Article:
Hot Stove #179 – Buck O’Neil to the Hall of Fame – Joy to the World

Rita and I were at the Negro Leagues Baseball Museum yesterday. We wanted to be “in the room where it happened” when word came that Buck O’Neil would be in the Hall of Fame. We were optimistic, but guarded. A similar crowd gathered in 2006, and Buck did not make it.

Buck’s good friend Ken Burns was rooting for him. Buck became a nationwide star with his appearances on Burns’ PBS series on baseball.

Sportswriter Joe Posnanski nervously awaited. Joe was not in KC for the announcement, but he had been with Buck at the NLBM in 2006 when the vote went the wrong way. Buck referred to Joe as his son after they toured the country as chronicled in Joe’s book, The Soul of Baseball: A Road Trip Through Buck O’Neil’s America.


At the museum, we were part of a packed house that gathered on the Field of Legends to watch the announcement on the MLB Network. It felt like New Year’s Eve, but we had no assurance how it would end.


As it turned out, the order of the announcement of the six new inductees resembled a New Year’s countdown.

First, the four winners on the Golden Era ballot were read off by Hall of Fame president Josh Rawitch. Gil Hodges. Jim Kaat. Minnie Minoso. Tony Oliva. Then he said there would be two from the Early Era ballot. Bud Fowler was named first. There was only one more slot. Pins and needles.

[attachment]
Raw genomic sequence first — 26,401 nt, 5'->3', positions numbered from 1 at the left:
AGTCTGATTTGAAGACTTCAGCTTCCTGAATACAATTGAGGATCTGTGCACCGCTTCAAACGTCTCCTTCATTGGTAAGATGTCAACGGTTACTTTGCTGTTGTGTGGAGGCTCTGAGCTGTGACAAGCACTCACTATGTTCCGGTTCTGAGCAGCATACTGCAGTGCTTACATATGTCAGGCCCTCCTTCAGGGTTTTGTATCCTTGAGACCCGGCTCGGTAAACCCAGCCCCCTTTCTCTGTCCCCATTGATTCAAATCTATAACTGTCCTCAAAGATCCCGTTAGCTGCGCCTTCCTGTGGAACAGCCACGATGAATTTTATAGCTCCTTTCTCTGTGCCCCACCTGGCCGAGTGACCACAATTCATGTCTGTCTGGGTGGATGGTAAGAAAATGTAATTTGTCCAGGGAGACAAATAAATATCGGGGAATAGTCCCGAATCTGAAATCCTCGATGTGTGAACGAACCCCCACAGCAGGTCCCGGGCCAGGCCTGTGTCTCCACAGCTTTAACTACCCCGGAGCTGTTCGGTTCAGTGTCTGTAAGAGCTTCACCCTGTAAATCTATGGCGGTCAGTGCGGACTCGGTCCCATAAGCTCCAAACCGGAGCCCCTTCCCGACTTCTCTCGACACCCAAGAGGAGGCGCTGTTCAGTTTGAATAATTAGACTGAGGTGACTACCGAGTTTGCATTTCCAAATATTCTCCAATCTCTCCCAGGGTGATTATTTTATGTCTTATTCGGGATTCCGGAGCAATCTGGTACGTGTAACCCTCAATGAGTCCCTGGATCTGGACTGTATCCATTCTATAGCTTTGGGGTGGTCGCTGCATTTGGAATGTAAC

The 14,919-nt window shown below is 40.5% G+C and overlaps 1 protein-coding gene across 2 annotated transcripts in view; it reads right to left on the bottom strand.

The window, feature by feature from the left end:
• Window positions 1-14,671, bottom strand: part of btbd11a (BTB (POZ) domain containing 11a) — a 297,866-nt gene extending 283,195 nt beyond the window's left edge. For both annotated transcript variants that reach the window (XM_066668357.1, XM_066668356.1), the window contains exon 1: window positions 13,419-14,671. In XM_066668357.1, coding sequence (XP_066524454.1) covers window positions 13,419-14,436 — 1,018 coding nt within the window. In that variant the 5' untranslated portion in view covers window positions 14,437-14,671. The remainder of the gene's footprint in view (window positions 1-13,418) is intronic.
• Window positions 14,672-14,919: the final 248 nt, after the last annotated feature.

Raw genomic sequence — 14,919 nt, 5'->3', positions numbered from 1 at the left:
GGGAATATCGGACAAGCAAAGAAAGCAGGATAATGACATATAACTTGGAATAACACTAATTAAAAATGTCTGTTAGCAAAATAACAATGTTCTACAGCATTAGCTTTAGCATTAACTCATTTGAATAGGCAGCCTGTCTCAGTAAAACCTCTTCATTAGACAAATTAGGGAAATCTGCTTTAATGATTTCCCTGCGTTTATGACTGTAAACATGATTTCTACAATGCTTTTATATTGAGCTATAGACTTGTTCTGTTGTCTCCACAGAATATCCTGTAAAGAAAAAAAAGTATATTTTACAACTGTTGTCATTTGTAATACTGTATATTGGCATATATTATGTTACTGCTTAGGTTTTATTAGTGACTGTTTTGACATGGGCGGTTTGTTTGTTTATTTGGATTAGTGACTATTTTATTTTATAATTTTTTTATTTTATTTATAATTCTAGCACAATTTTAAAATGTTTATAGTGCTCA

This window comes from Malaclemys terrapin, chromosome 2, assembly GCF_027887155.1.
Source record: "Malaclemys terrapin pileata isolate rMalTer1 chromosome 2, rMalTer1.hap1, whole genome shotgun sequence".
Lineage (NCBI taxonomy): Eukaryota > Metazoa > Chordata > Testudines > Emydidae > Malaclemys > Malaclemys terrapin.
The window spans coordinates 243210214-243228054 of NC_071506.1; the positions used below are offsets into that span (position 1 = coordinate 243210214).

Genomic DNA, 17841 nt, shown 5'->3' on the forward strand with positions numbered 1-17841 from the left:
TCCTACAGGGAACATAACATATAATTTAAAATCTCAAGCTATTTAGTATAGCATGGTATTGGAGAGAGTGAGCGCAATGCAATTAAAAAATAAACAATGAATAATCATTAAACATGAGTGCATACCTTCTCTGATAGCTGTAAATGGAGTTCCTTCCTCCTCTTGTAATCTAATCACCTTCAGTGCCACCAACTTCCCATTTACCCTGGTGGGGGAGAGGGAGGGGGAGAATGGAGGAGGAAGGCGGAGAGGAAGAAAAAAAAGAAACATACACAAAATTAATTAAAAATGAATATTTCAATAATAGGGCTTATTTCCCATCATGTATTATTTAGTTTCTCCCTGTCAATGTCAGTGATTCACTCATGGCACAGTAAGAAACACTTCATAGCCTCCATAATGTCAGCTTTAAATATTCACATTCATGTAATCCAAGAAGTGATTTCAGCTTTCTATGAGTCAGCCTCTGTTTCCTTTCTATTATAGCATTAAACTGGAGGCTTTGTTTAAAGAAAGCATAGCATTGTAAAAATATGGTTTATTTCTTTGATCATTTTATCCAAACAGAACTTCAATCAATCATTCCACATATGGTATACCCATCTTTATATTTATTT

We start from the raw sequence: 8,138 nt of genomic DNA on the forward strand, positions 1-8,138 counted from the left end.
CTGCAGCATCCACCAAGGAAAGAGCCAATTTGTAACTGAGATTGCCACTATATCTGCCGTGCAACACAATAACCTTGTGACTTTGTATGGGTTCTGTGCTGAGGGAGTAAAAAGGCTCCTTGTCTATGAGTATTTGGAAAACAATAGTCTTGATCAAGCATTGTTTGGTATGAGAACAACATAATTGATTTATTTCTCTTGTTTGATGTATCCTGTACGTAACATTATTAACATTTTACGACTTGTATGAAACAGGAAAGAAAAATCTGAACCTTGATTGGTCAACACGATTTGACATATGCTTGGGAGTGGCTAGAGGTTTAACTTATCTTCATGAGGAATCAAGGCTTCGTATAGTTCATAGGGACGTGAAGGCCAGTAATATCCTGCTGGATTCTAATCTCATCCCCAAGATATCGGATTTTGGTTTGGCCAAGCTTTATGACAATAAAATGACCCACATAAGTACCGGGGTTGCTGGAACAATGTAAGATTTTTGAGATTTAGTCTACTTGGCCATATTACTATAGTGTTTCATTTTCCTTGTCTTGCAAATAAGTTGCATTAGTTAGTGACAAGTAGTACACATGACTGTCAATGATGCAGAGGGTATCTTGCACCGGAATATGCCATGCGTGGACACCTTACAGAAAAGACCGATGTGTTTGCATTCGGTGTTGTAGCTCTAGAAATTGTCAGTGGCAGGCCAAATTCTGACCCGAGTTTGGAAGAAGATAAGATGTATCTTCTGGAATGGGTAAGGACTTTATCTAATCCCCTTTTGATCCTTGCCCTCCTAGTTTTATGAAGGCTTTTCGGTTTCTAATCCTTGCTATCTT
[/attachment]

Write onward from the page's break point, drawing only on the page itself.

As he had with the others, Rawitch started with some facts about the new Hall of Famer. For the sixth selection, he started with “played, managed, coached…” and the Field of Legends erupted. We knew there was only one who fit all of those categories. We kept cheering as more facts came out, and then went over the top when he finally said “John Jordan Buck O’Neil Jr.”


Click here and here for videos showing responses to the announcement. I took a screen grab (below) of the second video showing Satchel Paige at the left and Rita in the middle with her hands clasped. I am at the far right in the white cap, partially obscured by our friend Jim Fitzpatrick who was there with his wife Patty.

There was no shortage of tears of happiness. Lynn Worthy, the Royals beat writer for the KC Star, posted his story online and included these photos (by Susan Pfannmuller) of Bob Kendrick and Kiona Sinks (NLBM’s Community Engagement Manager). 

Among those going onstage to hug Bob Kendrick were Mayor Quinton Lucas, former baseball star Joe Carter and County Executive Frank White (video here). Joe Carter (below with Bob) was scouted and signed for the Chicago Cubs by Buck O’Neil.


Champagne was distributed to the crowd, and we toasted Buck O’Neil (video here). Below, left to right, Bob Kendrick, Kiona Sinks, KC Sports Commission President Kathy Nelson, Joe Carter, Frank White and Quinton Lucas.

 The above photo was posted by KCUR reporter Bek Shackelford-Nwanganga who quoted Mayor Lucas in her article: